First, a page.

Running and Passing, Alabama (#RTDB)

Not seeing a chart here?

Note: ArDarius Stewart’s long sweep TD reminded me that jet sweeps technically do count as passes; I’ve maintained that here to stay in line with ESPN and the other stat counters out there. That said, be mindful of the (usually few) jet sweeps that artificially suppress run rates and can affect passing SRs.

Running: These run rates should look unfamiliar to anyone who’s been following Alabama football this season (or... during their lifetime?): coach Kiffin was trying to air the ball out, especially before the 4th quarter, and ended up with well under a 50% run rate. Interestingly, Mississippi State kept the rare run game in check, at least until the second half; perhaps the defensive plan was to stop the run at all costs, even after the Tide’s offensive gameplan became clear.

After a few Damien Harris attempts in the first Tide drive, the run game was used sparingly and quietly until midway through the 3rd quarter, when Josh Jacobs came out with some solid runs (including a huge 43-yarder that ended up for more after facemask yardage was tacked on). He also caught some passes out of the backfield... overall a good day for the freshman RB.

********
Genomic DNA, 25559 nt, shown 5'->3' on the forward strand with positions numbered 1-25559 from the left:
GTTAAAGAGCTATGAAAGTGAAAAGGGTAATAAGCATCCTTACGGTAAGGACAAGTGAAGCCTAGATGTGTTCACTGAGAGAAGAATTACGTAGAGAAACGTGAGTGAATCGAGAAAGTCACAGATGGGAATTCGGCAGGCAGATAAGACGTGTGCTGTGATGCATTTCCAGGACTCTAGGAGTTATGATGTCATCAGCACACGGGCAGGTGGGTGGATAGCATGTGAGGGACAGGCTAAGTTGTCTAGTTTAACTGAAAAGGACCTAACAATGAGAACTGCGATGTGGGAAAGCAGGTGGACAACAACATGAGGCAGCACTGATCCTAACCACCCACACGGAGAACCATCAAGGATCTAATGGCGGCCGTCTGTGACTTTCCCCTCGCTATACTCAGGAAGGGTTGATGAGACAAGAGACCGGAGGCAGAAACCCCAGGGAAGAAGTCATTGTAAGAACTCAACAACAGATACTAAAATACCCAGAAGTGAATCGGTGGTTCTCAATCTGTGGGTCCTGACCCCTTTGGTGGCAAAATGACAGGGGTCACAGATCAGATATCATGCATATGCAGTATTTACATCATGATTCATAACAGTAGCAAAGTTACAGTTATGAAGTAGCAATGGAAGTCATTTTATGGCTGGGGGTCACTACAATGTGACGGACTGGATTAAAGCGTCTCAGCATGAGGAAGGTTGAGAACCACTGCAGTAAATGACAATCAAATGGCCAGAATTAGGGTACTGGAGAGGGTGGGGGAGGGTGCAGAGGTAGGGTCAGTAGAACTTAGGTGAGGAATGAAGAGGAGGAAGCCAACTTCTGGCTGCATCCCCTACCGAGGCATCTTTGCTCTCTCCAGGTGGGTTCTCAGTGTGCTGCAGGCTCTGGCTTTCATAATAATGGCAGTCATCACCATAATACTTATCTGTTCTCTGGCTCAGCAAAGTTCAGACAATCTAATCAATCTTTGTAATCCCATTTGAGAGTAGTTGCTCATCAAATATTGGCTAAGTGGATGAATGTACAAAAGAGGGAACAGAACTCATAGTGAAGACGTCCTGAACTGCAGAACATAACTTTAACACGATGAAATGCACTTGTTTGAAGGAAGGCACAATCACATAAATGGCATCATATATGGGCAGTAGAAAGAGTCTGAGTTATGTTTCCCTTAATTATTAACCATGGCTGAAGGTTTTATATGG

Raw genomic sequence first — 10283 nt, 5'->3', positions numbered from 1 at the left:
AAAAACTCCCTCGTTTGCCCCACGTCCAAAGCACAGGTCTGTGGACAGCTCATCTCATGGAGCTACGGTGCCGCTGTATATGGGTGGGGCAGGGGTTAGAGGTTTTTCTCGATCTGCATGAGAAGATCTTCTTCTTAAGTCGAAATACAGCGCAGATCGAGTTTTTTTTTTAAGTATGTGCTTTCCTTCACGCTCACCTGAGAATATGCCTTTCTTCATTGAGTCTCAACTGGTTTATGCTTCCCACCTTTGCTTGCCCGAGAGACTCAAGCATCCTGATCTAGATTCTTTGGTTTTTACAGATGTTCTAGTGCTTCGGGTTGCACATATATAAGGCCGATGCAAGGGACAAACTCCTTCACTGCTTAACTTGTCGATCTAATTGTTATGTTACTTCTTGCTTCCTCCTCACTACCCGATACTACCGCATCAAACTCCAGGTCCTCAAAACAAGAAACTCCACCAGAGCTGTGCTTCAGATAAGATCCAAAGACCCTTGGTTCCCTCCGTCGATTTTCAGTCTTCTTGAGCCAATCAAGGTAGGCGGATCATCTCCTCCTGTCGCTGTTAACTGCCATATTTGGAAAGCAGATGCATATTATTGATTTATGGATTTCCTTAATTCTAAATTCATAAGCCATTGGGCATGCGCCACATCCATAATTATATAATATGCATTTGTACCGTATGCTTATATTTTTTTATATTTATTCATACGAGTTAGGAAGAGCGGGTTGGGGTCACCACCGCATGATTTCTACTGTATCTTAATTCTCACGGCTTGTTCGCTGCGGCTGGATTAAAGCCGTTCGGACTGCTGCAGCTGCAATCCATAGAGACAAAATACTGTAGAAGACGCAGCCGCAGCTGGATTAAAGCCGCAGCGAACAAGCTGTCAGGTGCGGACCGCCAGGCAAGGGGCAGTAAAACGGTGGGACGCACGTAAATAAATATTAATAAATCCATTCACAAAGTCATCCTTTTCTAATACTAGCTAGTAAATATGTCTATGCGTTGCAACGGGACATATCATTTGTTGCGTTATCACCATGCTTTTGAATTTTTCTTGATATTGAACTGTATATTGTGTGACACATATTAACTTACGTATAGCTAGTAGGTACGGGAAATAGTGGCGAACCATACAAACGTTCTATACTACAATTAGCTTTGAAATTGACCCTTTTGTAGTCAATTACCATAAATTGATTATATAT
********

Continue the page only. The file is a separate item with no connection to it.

Derrick Gore and Ronnie Clark both made appearances in the 4th quarter, after the Tide committed to running the ball again: Gore didn’t find much in his handful of attempts, but Clark looked surprisingly strong on a few runs. Quality depth, all that.

Passing: The Tide passing game started strong, with Jalen Hurts’ first 4 passes being completed successful plays (plus, the fourth one was an explosive 20-yarder to Ridley). In the first half, Hurts was trying (and often not failing) at some things we haven’t seen much of, like crossing routes and running back check-downs. The passing efficiency came back down to earth as the Bulldogs tuned into the obvious #PTDB gameplan that Kiffin was running, but the cumulative pass Success Rates never dipped into league-average or below-average territory. The SRs even picked up briefly in the 4th quarter, as Cooper Bateman went 3-for-4 on successful passes; distributing the ball nicely to the 2nd string receivers. Great job!

Running and Passing, Mississippi State

Not seeing a chart here?